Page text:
Last weekend saw the final mission of the Red Bull Storm Chase take place in Cornwall, southwest England. The third mission truly delivered epic conditions as winds of over 60 knots and 10 meter waves bombarded Cornwall’s coast. The beaches of choice over the third mission were Gwithian and the Bluff, each of which produced some amazing, if at times heart-stopping moments, but it was once again Thomas Traversa (Tabou / Gaastra) who produced the standout out performance. The Frenchman has consistently shown his appetite for huge waves and howling winds, and has finally been rewarded by being crowned the undisputed Red Bull Storm Chase Champion! Now just a couple of days after the final mission we managed to catch up with Thomas for an interview. Read the interview below:
PWA: Red Bull Storm Chase Champion! Huge congratulations, how does that feel?
TT: “Thanks!!! I’m super happy... I feel like this is my biggest achievement competition wise...”
PWA: You won in Tasmania and now in the UK! What is it about storm sailing that you seem to enjoy and makes you one of the best sailors in the world in such gnarly conditions?
TT: “I don t know, I think that this kind of event only gives me positive pressure. I am sailing against the conditions and not against someone else, and all what matters is to go big, so I am not stressed at all when going to the water, more like excited!”
PWA: How did the conditions on Saturday compare to anything else you have ever sailed?
TT: “Saturday morning was insane, we just felt like we were toys out there... As if we were sailing a normal side-shore spot but being ourselves at the wrong scale! The 3 other heats in the afternoon were held in more "human" conditions though...”
PWA: From the photos the whitewater looks absolutely huge, how tough was it just getting out the back?
TT: “It was kind of scary, and super hard as we had to go through those huge closeouts without even knowing what was coming behind. And behind every whitewater that we climbed the water was like a river trying to swallow you...”
PWA: Did you have and scary moments or big wipeouts?
TT: “The morning session on the first day was a bit scary, I really felt like a piece of floaty wood.”
PWA: Highlight from Saturday?
TT: “I had a big hit on a really heavy mast high barrel/close out, didn’t survive the landing unfortunately, got washed pretty hard and only came back to the surface to see Leon flying off a similar crazy close out, letting go in the last moment and getting annihilated!”
PWA: When you're sailing in storms do you ever get scared?
TT: “I dońt really get scared, it’s more like a huge rush of adrenaline, you don’t really have time to think much in this kind of conditions.”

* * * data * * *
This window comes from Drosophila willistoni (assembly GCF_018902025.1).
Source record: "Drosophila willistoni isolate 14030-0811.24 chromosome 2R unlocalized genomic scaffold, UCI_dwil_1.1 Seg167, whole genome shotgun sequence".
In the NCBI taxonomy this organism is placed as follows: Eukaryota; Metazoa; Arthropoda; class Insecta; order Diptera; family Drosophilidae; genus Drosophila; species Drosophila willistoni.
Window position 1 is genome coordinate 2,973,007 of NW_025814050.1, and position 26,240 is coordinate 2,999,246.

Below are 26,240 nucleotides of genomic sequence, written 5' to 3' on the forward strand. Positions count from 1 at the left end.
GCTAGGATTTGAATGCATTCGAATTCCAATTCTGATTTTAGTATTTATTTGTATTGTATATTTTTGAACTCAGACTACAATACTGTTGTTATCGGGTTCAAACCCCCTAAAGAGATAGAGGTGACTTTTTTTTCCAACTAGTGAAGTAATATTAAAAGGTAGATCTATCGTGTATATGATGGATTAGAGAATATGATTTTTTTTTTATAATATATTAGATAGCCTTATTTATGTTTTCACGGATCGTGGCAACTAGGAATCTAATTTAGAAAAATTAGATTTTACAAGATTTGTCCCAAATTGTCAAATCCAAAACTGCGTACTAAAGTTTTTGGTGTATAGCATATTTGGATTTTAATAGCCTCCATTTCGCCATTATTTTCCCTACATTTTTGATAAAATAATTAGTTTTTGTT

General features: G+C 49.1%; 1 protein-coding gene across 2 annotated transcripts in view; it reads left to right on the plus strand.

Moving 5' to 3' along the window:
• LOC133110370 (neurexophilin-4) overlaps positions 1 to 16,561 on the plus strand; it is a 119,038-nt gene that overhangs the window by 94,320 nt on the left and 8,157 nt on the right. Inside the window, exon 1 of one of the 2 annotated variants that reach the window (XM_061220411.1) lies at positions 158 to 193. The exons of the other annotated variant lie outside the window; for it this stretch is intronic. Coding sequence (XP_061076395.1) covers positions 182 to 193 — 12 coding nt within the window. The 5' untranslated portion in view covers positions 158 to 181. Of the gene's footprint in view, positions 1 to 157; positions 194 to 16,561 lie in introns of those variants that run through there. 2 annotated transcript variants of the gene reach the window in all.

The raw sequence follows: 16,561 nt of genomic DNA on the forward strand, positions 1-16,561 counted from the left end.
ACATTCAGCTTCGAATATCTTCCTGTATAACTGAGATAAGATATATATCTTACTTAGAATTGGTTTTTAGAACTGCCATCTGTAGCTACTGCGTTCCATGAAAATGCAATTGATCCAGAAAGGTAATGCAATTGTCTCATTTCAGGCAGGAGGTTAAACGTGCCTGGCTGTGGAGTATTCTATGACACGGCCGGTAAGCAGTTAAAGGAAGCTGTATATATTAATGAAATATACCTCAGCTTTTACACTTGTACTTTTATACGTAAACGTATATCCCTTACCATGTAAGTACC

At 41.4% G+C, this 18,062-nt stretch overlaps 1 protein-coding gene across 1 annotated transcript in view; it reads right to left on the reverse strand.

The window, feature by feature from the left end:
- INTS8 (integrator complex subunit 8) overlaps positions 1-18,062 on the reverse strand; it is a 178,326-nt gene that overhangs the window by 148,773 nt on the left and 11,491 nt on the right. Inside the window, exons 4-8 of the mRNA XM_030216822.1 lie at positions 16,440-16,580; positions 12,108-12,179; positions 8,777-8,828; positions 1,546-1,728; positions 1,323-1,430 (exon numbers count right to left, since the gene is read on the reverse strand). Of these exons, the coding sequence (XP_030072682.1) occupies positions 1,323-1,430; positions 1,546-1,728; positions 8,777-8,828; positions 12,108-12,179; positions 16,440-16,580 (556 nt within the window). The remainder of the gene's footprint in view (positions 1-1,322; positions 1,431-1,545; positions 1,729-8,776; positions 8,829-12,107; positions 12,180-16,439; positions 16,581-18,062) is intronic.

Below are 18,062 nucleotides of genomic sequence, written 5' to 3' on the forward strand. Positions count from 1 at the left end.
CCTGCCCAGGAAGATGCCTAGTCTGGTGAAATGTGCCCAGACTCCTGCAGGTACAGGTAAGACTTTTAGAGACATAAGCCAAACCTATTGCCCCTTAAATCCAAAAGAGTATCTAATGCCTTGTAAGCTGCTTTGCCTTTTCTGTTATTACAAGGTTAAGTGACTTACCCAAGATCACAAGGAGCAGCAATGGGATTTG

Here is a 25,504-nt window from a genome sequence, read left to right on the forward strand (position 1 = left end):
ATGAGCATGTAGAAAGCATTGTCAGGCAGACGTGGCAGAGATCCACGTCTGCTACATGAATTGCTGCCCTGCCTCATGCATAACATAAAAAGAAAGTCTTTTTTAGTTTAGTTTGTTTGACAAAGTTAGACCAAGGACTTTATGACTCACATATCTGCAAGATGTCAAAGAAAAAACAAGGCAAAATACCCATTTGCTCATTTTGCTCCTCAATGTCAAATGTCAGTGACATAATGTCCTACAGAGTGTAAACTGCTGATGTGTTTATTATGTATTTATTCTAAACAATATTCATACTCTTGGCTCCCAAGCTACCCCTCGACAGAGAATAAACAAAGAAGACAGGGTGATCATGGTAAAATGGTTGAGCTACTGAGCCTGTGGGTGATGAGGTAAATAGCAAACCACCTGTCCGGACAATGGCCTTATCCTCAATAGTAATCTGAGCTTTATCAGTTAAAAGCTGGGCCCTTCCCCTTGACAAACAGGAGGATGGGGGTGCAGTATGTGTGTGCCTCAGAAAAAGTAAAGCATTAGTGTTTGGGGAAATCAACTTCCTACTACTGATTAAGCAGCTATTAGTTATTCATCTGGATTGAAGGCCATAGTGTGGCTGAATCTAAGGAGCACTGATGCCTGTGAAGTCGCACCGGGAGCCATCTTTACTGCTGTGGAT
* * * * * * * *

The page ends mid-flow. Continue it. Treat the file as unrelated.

PWA: If you do, how do you get passed that fear to still perform on a phenomenal level?
TT: “I just try to remind myself that it is a special moment, and that I have to try my best even if it looks scary. I kind of try to see only the good side of it.”
PWA: If you had to try and pick one moment, or your top three, what are the stand out moments for you during the RBSC?
TT: “The push-forward of swifty in Ireland was just insane, specially in this 60knots+ wind! For me the best moments happened in Tasmania when we scored these super clean heavy waves at BOL. That was pure fun!”
PWA: You've chased storms and big waves throughout your windsurfing career. Do you think this helped you come out on top in the RBSC?
TT: “Of course it helped me a lot, because travelling to a new place to ride good waves was nothing really new to me. This is probably the only advantage of living in a place where the waves never get any big.”
PWA: What is it about big waves and gnarly conditions that you love so much?
TT: “I like the challenge, the surprise factor and the adrenaline you get from riding big and gnarly waves. It is a unique feeling, to try putting yourself in the most critical position you can, and hopefully make a big turn or a deep late air on a wave you don’t really wanna fall in! It’s all about finding the balance in between risking it too much or riding in a conservative way.”
PWA: What equipment were you on?
TT: “On the first spot, I used my I.Q 3.3, it was very very strong! Then I only used my manic 3.7 for the rest of the event, on Saturday afternoon and sunday morning. The board I used is the same one I had on the 2013 PWA World Tour, a 65L round pin Tabou prototype with a quad fin set-up.”
PWA: Many people wrongly think that because you are one of the lightest sailors on the tour that you would struggle in howling wind and huge waves, but actually you are the one with the most control! Why do you think that is?
TT: “Because I am light, it is common for me to feel too much wind in my sail. And being a bit out of control is not such a big problem when you don’t need to get 3 different jumps and 2 waverides done in 12 minutes like we have to on a PWA even. For the RBSC it is all about going big, and to go big you kind of need to be out of control in a way!”
PWA: After your fantastic victory how will you be celebrating?
TT: “I am heading to Tenerife for 10 days of sailing and testing with the Tabou / Gaastra team, so hopefully we will celebrate there! And then of course I am looking forward to celebrate with Sophia, my family and my friends at home!! Maybe with the prize money Sophia and me will be able to go on a nice trip too!!”
PWA: Thanks Thomas, and congratulations once again! Have a great rest of the winter.